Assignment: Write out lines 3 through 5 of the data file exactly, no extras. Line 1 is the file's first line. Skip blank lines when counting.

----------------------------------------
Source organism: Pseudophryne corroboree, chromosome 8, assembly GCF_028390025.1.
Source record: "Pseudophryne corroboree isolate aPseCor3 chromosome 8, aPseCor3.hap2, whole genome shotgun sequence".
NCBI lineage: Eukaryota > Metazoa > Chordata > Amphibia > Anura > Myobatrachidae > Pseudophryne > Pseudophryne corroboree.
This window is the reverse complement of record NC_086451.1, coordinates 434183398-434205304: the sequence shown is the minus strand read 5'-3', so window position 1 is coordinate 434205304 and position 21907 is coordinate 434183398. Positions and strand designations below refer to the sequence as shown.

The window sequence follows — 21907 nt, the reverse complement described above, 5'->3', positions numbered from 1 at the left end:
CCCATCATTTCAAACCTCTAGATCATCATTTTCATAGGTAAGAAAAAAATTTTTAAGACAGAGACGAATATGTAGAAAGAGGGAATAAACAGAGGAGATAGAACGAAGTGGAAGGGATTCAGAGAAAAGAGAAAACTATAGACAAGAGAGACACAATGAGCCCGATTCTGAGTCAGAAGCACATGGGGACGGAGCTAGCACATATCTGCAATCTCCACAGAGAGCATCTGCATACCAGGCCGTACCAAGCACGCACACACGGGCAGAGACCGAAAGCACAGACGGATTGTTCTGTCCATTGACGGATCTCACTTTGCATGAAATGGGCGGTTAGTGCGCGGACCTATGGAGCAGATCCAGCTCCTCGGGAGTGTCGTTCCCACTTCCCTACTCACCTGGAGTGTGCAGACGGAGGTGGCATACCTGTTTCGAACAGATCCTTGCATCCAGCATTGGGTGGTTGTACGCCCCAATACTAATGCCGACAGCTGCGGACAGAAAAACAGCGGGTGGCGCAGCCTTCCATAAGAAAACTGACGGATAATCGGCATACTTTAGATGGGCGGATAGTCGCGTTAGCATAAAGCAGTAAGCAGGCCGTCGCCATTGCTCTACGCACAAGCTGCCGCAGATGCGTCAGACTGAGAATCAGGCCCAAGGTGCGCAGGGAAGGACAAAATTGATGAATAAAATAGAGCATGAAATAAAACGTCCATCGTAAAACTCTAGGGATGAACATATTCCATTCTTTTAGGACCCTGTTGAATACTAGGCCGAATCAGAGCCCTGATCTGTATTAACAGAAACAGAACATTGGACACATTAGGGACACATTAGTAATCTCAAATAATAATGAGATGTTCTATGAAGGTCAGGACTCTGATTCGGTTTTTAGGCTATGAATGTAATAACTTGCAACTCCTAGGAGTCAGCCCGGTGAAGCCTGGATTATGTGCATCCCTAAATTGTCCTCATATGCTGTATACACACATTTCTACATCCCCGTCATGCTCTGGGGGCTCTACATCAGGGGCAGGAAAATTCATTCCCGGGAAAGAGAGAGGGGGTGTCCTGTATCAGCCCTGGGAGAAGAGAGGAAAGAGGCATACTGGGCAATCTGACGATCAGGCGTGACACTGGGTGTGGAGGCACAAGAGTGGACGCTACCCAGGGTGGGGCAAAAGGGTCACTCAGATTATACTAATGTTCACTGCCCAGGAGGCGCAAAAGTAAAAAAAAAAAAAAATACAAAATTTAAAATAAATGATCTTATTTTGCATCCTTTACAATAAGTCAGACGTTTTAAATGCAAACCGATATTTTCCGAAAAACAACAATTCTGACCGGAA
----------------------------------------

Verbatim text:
NCBI lineage: Eukaryota > Metazoa > Chordata > Amphibia > Anura > Myobatrachidae > Pseudophryne > Pseudophryne corroboree.
This window is the reverse complement of record NC_086451.1, coordinates 434183398-434205304: the sequence shown is the minus strand read 5'-3', so window position 1 is coordinate 434205304 and position 21907 is coordinate 434183398. Positions and strand designations below refer to the sequence as shown.

The window sequence follows — 21907 nt, the reverse complement described above, 5'->3', positions numbered from 1 at the left end: